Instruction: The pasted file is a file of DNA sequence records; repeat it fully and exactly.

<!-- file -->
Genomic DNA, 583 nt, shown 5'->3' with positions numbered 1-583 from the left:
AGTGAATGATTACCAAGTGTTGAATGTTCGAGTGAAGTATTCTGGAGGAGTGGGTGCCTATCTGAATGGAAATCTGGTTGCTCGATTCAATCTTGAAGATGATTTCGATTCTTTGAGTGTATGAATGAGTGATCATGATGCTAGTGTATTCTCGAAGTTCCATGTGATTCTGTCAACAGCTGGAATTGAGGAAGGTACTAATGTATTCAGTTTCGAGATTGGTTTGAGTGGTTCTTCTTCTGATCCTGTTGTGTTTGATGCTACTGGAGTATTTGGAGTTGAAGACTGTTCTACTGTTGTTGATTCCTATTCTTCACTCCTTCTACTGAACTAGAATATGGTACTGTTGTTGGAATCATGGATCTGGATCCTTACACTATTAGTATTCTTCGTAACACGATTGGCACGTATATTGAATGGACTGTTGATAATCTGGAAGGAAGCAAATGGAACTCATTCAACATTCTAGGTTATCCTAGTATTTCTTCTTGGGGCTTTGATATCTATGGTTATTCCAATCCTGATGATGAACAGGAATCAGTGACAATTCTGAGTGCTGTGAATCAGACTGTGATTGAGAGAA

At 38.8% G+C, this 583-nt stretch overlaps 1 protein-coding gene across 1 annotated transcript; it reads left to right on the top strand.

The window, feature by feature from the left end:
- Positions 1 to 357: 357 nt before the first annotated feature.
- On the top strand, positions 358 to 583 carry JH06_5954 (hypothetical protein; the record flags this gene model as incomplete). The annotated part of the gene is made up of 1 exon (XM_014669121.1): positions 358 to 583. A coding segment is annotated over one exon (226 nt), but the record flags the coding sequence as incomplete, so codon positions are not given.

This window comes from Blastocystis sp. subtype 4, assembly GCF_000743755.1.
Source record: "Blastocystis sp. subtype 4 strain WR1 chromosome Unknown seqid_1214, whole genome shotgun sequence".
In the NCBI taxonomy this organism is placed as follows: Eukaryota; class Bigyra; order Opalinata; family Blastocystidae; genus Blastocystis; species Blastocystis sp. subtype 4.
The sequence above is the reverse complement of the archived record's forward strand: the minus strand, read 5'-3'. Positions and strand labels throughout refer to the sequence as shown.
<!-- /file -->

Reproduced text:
Genomic DNA, 583 nt, shown 5'->3' with positions numbered 1-583 from the left:
AGTGAATGATTACCAAGTGTTGAATGTTCGAGTGAAGTATTCTGGAGGAGTGGGTGCCTATCTGAATGGAAATCTGGTTGCTCGATTCAATCTTGAAGATGATTTCGATTCTTTGAGTGTATGAATGAGTGATCATGATGCTAGTGTATTCTCGAAGTTCCATGTGATTCTGTCAACAGCTGGAATTGAGGAAGGTACTAATGTATTCAGTTTCGAGATTGGTTTGAGTGGTTCTTCTTCTGATCCTGTTGTGTTTGATGCTACTGGAGTATTTGGAGTTGAAGACTGTTCTACTGTTGTTGATTCCTATTCTTCACTCCTTCTACTGAACTAGAATATGGTACTGTTGTTGGAATCATGGATCTGGATCCTTACACTATTAGTATTCTTCGTAACACGATTGGCACGTATATTGAATGGACTGTTGATAATCTGGAAGGAAGCAAATGGAACTCATTCAACATTCTAGGTTATCCTAGTATTTCTTCTTGGGGCTTTGATATCTATGGTTATTCCAATCCTGATGATGAACAGGAATCAGTGACAATTCTGAGTGCTGTGAATCAGACTGTGATTGAGAGAA

At 38.8% G+C, this 583-nt stretch overlaps 1 protein-coding gene across 1 annotated transcript; it reads left to right on the top strand.

The window, feature by feature from the left end:
- Positions 1 to 357: 357 nt before the first annotated feature.
- On the top strand, positions 358 to 583 carry JH06_5954 (hypothetical protein; the record flags this gene model as incomplete). The annotated part of the gene is made up of 1 exon (XM_014669121.1): positions 358 to 583. A coding segment is annotated over one exon (226 nt), but the record flags the coding sequence as incomplete, so codon positions are not given.

This window comes from Blastocystis sp. subtype 4, assembly GCF_000743755.1.
Source record: "Blastocystis sp. subtype 4 strain WR1 chromosome Unknown seqid_1214, whole genome shotgun sequence".
In the NCBI taxonomy this organism is placed as follows: Eukaryota; class Bigyra; order Opalinata; family Blastocystidae; genus Blastocystis; species Blastocystis sp. subtype 4.
The sequence above is the reverse complement of the archived record's forward strand: the minus strand, read 5'-3'. Positions and strand labels throughout refer to the sequence as shown.